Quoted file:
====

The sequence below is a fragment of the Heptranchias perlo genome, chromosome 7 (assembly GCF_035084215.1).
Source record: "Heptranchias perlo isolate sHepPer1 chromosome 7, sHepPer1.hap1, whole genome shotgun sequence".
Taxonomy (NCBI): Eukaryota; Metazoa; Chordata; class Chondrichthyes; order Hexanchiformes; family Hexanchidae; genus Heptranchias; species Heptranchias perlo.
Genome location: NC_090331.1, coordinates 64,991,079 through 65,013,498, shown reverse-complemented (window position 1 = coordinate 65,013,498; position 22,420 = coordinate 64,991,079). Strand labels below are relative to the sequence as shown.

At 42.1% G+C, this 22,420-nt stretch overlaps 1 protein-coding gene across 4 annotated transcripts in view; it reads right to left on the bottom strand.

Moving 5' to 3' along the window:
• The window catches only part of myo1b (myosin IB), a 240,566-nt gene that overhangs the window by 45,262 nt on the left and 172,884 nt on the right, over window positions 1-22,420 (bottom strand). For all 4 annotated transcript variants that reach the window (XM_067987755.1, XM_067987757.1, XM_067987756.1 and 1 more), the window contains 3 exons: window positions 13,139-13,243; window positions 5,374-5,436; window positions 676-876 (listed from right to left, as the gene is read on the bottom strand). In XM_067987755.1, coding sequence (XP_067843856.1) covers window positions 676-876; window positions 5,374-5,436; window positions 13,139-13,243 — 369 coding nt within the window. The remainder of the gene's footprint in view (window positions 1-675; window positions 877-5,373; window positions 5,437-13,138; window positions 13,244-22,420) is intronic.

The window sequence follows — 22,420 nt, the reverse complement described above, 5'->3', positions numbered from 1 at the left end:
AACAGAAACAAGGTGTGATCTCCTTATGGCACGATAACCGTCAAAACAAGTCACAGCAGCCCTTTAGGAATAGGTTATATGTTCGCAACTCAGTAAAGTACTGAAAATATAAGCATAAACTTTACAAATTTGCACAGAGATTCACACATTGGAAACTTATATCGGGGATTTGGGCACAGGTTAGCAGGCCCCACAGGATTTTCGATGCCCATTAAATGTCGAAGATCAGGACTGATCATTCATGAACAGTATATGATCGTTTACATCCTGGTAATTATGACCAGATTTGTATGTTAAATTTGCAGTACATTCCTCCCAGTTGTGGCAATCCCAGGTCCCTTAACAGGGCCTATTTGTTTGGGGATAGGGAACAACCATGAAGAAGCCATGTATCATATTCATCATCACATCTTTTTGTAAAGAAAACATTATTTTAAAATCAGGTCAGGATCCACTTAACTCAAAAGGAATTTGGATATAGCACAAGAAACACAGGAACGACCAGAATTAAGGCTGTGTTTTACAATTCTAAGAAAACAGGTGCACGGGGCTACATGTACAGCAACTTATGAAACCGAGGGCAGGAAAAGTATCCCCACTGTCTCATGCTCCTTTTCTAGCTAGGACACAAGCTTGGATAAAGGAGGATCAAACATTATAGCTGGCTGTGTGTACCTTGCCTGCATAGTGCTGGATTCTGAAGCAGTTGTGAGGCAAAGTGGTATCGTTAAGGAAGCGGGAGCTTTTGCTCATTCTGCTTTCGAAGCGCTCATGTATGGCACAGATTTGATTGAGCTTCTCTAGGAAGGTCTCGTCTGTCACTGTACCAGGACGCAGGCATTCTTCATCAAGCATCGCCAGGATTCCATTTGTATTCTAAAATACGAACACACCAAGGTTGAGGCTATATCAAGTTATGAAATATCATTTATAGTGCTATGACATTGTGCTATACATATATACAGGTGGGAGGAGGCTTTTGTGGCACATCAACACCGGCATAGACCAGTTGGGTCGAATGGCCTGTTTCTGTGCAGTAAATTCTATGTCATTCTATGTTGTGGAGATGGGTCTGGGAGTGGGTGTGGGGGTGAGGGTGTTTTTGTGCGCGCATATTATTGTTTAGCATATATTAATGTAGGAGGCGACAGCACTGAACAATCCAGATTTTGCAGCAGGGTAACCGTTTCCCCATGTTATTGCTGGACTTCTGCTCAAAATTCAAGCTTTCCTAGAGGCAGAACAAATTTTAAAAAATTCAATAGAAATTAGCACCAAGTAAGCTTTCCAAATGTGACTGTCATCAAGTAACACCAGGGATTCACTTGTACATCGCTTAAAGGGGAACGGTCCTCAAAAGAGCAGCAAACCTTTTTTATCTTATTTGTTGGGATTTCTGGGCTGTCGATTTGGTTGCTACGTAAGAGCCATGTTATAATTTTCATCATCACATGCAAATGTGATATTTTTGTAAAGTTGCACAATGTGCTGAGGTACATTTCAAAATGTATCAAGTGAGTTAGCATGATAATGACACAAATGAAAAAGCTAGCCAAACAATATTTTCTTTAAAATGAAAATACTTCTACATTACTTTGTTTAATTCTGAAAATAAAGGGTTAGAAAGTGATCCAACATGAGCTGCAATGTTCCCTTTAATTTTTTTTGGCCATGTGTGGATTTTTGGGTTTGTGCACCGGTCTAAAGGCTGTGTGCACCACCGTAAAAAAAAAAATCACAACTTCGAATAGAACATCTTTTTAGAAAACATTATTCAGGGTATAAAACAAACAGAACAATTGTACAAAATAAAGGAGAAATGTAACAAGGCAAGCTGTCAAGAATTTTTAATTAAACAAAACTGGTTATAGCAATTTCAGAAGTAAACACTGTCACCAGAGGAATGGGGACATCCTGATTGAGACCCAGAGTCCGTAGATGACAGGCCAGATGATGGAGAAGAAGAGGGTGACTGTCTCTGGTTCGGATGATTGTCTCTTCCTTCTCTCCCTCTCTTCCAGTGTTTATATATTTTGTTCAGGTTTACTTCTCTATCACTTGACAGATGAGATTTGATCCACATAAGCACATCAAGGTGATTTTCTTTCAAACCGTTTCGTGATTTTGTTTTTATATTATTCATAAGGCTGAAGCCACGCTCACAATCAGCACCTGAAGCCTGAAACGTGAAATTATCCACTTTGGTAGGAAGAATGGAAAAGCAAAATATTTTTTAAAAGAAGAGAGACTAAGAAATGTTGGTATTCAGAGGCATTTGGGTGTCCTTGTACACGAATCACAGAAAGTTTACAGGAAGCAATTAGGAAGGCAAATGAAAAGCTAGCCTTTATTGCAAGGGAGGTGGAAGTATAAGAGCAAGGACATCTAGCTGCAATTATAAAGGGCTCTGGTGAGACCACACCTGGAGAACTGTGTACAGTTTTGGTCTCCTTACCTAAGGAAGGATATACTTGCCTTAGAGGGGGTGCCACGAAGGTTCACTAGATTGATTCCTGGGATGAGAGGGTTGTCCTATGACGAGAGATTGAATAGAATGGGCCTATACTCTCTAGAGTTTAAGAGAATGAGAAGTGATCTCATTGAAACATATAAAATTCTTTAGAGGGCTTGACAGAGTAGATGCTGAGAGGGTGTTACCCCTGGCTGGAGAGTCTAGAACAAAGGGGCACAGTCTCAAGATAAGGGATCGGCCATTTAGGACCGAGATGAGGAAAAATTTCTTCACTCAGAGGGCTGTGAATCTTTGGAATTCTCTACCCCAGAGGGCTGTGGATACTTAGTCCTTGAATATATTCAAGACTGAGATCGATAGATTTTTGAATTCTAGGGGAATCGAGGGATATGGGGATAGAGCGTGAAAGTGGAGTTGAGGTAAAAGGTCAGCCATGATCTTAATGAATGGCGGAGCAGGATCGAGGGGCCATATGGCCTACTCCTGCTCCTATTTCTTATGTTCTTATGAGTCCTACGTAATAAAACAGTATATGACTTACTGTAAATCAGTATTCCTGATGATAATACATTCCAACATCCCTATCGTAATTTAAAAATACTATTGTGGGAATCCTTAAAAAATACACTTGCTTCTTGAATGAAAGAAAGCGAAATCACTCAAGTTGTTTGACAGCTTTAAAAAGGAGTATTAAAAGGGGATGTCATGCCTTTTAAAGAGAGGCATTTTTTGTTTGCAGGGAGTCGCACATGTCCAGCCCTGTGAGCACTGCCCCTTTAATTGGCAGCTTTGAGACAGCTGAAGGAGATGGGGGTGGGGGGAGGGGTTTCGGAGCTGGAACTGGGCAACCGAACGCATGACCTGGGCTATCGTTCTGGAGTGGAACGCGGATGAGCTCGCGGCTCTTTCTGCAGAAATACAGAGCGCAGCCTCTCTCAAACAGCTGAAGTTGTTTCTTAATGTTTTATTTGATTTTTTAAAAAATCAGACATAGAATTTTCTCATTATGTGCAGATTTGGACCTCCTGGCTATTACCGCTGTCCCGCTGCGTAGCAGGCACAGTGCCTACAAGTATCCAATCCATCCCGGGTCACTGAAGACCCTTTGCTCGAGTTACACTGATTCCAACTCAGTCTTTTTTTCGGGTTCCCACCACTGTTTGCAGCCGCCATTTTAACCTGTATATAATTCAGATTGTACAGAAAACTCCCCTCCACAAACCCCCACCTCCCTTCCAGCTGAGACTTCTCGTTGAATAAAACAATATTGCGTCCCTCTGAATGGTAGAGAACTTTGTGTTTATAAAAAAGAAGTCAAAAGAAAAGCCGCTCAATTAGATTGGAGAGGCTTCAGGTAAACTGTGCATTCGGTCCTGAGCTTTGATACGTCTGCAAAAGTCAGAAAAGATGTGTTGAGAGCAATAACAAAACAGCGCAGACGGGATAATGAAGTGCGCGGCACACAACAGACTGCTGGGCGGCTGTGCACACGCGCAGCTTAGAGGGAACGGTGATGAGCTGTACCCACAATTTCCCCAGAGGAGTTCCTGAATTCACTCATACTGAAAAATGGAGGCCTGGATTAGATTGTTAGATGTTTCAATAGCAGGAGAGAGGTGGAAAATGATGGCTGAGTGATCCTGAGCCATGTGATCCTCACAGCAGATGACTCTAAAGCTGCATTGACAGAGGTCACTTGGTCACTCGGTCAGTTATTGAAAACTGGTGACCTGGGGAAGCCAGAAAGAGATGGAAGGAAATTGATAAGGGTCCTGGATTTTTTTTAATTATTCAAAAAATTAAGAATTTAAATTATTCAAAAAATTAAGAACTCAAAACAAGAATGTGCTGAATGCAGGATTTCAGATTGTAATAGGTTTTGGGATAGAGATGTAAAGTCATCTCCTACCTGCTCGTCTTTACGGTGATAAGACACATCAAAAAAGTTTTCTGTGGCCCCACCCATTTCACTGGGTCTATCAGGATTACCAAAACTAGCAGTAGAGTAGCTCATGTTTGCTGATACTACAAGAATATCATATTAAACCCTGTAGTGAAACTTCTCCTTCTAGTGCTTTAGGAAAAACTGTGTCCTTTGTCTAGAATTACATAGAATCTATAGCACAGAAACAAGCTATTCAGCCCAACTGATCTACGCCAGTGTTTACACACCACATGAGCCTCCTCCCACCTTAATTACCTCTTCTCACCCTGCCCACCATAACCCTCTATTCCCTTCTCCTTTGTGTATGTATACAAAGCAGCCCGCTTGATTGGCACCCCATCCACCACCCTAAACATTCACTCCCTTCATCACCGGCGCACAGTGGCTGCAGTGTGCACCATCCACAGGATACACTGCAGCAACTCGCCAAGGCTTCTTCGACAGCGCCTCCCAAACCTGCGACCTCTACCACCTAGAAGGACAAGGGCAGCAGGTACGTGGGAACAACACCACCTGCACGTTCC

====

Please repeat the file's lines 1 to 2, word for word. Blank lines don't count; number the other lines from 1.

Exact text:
The sequence below is a fragment of the Heptranchias perlo genome, chromosome 7 (assembly GCF_035084215.1).
Source record: "Heptranchias perlo isolate sHepPer1 chromosome 7, sHepPer1.hap1, whole genome shotgun sequence".